The incidence of seasonal influenza infection is difficult to determine, as not everyone with influenza will seek medical attention, and not everyone with influenza-like illness will have influenza infection; diagnosis may be made clinically without laboratory confirmation. Additionally, incidence varies each year, with antigenic change in the viruses meaning that there is no incremental protection from previous immunisations. Overall, it is estimated to affect 20% of children and 5% of adults worldwide each year.[5] Studies in children report an average annual incidence of 4.6% over a 5-year period in children up to 19 years of age. Over a 25-year period in the US, the incidence was 9.5% of children <5 years of age.[5] In the northern hemisphere, seasonal influenza activity peaks between late December and early March, and in the southern hemisphere it peaks between May and September.

There have been four influenza pandemics since 1918, with the most recent being the Influenza A (H1N1) 'swine flu' epidemic in April 2009. In 1957 and 1968, both pandemics were as a result of novel strains of both human and avian influenza. However, the pandemic of 2009 was as a result of a novel gene rearrangement of human, avian, and swine influenza.[6]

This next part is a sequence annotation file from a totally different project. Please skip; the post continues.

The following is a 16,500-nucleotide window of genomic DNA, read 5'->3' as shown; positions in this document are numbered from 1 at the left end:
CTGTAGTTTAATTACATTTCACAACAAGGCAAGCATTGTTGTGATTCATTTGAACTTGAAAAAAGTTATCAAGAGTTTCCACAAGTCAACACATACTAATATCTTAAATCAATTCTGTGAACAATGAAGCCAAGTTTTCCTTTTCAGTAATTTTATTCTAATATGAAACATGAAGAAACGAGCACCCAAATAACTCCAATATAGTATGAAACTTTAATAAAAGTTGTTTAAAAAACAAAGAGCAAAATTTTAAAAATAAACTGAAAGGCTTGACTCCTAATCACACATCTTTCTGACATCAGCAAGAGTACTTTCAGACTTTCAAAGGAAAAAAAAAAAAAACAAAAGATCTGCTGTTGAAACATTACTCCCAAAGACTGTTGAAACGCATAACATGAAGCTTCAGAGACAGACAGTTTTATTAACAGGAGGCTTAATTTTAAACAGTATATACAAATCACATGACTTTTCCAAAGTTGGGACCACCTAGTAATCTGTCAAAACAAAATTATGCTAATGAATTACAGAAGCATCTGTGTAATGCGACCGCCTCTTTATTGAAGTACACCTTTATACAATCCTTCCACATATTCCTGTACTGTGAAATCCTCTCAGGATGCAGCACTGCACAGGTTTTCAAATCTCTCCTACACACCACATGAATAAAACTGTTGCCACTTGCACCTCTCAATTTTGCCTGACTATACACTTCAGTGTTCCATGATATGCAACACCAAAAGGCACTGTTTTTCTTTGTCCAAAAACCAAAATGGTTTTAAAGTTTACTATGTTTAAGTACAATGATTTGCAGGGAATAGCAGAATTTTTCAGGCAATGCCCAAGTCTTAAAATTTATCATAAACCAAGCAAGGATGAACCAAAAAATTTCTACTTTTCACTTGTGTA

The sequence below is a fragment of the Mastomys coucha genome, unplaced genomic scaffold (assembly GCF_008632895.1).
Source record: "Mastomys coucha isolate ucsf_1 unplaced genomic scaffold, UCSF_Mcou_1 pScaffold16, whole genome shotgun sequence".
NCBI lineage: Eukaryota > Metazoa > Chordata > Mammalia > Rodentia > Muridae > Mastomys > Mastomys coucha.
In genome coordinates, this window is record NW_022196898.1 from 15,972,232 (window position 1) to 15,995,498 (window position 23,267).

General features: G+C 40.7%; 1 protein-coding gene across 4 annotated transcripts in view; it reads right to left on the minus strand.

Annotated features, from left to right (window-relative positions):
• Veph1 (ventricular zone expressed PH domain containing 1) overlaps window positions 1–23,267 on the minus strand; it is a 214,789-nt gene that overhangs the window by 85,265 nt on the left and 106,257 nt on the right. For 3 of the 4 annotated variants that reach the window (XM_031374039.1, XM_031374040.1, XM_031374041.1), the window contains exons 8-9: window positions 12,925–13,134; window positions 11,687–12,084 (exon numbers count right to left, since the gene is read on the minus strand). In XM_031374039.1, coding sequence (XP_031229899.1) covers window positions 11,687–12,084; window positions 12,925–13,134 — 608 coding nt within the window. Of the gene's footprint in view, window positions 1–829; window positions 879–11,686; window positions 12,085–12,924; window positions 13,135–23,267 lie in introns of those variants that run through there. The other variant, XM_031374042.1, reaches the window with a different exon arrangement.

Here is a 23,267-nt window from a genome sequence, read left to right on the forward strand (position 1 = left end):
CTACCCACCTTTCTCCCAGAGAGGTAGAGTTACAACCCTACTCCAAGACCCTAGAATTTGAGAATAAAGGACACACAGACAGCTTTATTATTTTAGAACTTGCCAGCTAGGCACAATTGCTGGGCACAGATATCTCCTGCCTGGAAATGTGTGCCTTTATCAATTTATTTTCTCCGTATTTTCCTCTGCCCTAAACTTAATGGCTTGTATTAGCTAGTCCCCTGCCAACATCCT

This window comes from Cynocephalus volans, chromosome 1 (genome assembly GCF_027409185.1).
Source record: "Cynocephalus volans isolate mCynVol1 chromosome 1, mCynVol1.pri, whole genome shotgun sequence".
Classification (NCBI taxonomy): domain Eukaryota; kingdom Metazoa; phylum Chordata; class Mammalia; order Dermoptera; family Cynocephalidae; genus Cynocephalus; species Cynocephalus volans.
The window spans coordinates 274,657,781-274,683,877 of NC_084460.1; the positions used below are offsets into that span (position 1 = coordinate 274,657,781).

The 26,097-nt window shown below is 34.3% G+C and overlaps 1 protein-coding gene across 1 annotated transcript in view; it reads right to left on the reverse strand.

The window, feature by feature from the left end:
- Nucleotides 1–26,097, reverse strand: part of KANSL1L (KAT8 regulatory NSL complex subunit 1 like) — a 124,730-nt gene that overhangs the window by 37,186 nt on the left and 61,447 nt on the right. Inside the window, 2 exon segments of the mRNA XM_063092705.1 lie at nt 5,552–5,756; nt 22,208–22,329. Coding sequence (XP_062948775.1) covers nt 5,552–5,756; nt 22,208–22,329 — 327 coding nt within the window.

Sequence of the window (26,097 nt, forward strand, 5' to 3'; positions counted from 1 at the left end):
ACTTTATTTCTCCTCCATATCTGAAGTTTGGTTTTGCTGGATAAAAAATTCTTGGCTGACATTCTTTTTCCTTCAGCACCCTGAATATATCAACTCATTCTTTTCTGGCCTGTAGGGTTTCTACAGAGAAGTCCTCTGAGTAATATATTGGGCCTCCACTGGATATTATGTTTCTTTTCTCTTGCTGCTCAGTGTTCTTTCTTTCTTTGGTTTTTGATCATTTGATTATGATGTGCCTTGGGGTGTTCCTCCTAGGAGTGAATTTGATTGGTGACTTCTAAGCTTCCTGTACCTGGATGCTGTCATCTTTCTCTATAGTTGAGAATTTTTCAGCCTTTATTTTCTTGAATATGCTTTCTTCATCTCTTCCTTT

In 2017, a fast-mutating strain of influenza A (H3N2) was reported in Australia, which saw the highest number of cases since the 2009 pandemic.[7] In the 2017-2018 season, influenza activity in the US is also reported to have reached its highest level since the 2009 H1N1 pandemic. CDC: FluView - weekly influenza surveillance report external link opens in a new window

In 2005, researchers at the Centers for Disease Control and Prevention (CDC) successfully reconstructed the 1918 Influenza A (H1N1) virus, enabling better a understanding of its virulence. It is highly unlikely that the 1918 virus would re-emerge from a natural source and, even if it did, residual immunity means it would no longer be considered a novel strain. If it was ever isolated outside of a laboratory, current treatments (such as the antivirals rimantadine and oseltamivir) would likely be effective and there would be the potential for vaccines, as those containing the 1918 haemagglutinin protein have been shown to be protective in mice.[8]

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